Gum artist from London. In the last 10 years, there’s moments when I was like a grey London and I walked through the city with my eyes fixed on the pavement. However when I saw the glimmer of bright primary colors immediately, it positive and cheered me up. Ben Wilson, the city’s chewing gum artist, has been making playful miniatures of the millions of gum blobs that have been applied to the city’s paving stones since 2004. Wilson’s work is unique and each one is dedicated to a person who wishes to express his love for others, to honor the lost ones or simply to declare “I reside in this city.” While I’m not sure of the exact amount of these things, it’s my opinion that Wilson provides more little moments of happiness or peace to Londoners than any other artist alive.
In 2005, I had the pleasure of meeting him and he created an artwork for me. The painting was kept a secret from their high-street friends for a long time. Then one day, they discovered that “their” paver stones were being taken away and replaced. Wilson has captured thousands of these photographs throughout the many years. He has a photographic collection of them, as well as many of their admirers. He then goes back to fix any stones that is damaged or scratched. If you know where to locate them they will be able to create an alternative path of blue (and red and yellow) plaques, which pay tribute not just to the deceased as well as the variety of the city.
Then, he softens the gum by blowing it with the blowtorch. Then the gum is sprayed with lacquer, and then applies three coats of acrylic enamel.
Wilson is often in the process of creating art when you’re lucky. There are a variety of places where that he visits: the Edwardian streets that surround his house in Muswell Hill, Crouch End Hackney’s old parts as well as the Millennium Bridge. He has also created hundreds upon trails of chewing gum art, that have led to shady incursions into Tate Modern’s Turbine Hall. Wilson is now 58 years old. older, was reworking films in the outside of the Everyman cinema when I first met him. He was tall with a beautiful smile. He was dressed in vibrant orange industrial overalls that had paint layers. He laid down on the ground on a thick mat which he carried in the rucksack he was carrying and his equipment.
This method is very precise. The first step is to soften the gum by using the help of a blowtorch. Then the gum is sprayed with lacquer. Then , he applies three coats of acrylic enamel to the surface. The most common style is selected from his latest book of suggestions from people who crouch or speak. He employs tiny modellers’ brushes and then quickly drys his work with an energizing flame. After that, he seals the painting by applying more varnish. Every painting is finished within a few hours and will last for a long time.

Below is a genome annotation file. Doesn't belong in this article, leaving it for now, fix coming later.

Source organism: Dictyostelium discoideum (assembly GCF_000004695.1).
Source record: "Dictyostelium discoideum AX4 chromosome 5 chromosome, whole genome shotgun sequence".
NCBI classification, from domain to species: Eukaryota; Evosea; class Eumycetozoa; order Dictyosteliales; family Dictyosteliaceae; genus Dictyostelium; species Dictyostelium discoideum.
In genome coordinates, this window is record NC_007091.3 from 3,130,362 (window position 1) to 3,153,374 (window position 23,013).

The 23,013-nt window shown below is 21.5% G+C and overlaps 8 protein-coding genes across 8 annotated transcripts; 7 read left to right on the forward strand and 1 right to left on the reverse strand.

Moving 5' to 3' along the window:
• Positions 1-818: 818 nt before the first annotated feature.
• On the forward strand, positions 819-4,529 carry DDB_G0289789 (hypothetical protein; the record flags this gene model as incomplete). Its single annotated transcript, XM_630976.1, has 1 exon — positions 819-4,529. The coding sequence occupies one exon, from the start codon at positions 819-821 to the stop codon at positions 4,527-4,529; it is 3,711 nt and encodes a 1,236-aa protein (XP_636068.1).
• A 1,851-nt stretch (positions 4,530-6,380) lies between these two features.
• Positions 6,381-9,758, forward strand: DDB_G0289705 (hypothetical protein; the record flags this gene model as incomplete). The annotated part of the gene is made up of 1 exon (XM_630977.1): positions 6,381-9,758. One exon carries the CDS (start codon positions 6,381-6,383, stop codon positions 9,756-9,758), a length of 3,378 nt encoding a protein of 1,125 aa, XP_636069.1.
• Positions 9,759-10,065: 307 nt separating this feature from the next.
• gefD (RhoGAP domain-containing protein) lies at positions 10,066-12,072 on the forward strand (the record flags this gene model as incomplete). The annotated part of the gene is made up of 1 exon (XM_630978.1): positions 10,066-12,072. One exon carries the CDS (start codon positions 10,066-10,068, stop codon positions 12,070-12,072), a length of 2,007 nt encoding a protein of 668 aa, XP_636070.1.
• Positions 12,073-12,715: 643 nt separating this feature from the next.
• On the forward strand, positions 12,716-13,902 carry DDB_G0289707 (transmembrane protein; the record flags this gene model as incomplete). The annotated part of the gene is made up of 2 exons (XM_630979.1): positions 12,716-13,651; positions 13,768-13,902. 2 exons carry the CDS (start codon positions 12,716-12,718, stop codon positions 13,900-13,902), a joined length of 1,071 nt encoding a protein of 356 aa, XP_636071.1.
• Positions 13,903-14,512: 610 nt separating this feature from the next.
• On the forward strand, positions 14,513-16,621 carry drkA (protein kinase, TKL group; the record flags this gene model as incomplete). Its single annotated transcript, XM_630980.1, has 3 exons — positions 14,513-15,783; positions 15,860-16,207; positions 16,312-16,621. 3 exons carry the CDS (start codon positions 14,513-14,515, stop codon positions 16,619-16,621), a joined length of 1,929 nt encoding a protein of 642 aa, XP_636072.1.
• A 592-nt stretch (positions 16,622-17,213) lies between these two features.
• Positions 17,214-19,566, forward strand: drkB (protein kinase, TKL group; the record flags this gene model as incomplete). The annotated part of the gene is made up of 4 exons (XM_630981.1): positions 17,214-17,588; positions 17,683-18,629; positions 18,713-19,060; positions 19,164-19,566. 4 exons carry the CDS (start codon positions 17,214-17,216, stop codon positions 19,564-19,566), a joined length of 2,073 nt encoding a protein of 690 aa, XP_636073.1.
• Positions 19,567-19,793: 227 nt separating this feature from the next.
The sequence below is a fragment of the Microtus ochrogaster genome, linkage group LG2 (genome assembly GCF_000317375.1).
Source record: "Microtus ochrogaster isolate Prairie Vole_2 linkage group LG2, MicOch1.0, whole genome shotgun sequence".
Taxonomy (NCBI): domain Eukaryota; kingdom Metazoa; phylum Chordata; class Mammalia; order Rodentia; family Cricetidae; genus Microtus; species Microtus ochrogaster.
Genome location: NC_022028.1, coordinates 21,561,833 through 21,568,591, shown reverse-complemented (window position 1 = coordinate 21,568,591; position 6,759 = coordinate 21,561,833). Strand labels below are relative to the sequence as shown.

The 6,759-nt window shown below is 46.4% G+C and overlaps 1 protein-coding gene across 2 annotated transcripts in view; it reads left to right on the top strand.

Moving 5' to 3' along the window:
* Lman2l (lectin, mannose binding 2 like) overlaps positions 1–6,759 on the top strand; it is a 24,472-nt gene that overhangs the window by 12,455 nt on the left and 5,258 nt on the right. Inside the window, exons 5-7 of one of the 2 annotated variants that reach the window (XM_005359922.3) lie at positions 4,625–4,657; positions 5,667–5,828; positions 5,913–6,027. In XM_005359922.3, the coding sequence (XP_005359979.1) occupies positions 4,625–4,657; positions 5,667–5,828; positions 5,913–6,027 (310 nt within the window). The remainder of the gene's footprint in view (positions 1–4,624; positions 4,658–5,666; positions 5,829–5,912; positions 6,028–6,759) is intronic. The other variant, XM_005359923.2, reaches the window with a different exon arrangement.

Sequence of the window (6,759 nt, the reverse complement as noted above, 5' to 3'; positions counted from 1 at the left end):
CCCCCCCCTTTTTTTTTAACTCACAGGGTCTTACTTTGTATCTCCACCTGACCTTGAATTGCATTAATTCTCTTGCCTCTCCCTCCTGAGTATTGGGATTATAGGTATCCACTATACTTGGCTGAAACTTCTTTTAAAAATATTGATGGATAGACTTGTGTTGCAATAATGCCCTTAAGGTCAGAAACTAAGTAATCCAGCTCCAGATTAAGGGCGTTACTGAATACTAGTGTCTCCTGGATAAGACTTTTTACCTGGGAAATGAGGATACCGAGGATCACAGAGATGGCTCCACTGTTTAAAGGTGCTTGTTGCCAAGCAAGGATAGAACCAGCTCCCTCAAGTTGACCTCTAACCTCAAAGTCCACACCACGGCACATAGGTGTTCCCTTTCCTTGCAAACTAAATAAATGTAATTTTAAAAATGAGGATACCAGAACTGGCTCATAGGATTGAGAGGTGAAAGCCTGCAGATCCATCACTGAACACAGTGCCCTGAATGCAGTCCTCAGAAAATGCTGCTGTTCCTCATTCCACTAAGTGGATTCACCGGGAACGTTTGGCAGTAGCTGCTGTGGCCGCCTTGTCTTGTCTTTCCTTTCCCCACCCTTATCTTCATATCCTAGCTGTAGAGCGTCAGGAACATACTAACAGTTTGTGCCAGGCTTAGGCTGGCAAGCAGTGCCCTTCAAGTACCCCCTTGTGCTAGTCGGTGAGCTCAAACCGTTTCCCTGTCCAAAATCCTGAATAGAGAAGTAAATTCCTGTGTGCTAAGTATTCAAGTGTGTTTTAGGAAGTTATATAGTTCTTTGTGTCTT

Wilson’s bizarre actions of daily creation appear more natural as explained by him. Wilson is adamant about the concept of public spaces. Technically speaking, he’s not painting commercially owned real estate or public property, but painting gum. The images he paints are designed to create a tiny landscape of common land across the city. He believes that gum is the most popular consumable product. It is not nutritionally significance and is hard to get rid of. There is a certain symbolism in changing something that is thoughtlessly and tossed out into something that is meaningful.
Wilson is keen on promoting the concept of local intimacy and promoting communities. He is currently cleaning and improving a photograph which shows a small smattering of stars over Brighton Pier. He states, “I felt terrible about this picture.” The idea was on my wish list, but the person who requested it was too sick to do it before I was able to. I saw his son in an eatery nearby and I asked him to do the picture in his memory. He was a fan of those murmurs and I was able to. The picture is a favorite of his.”
He carefully cleans it, and paints to areas that are damaged. He takes me to the other areas of the kerbsides. He says, “This is for Ivan who I ran into in the area. He was looking for Ivan The Terrible and I decided to do this.” They stroll along the road until they reach a row of shops. He snaps a picture in front of the Ryman and reads the message. “This is in memory of Nadia,” he said. The post office outside is a tiger in honor of the Sri Lankan postal worker. Wilson could write each name of Woolworths employees on a piece of gum to commemorate the closing of Woolworths several years ago.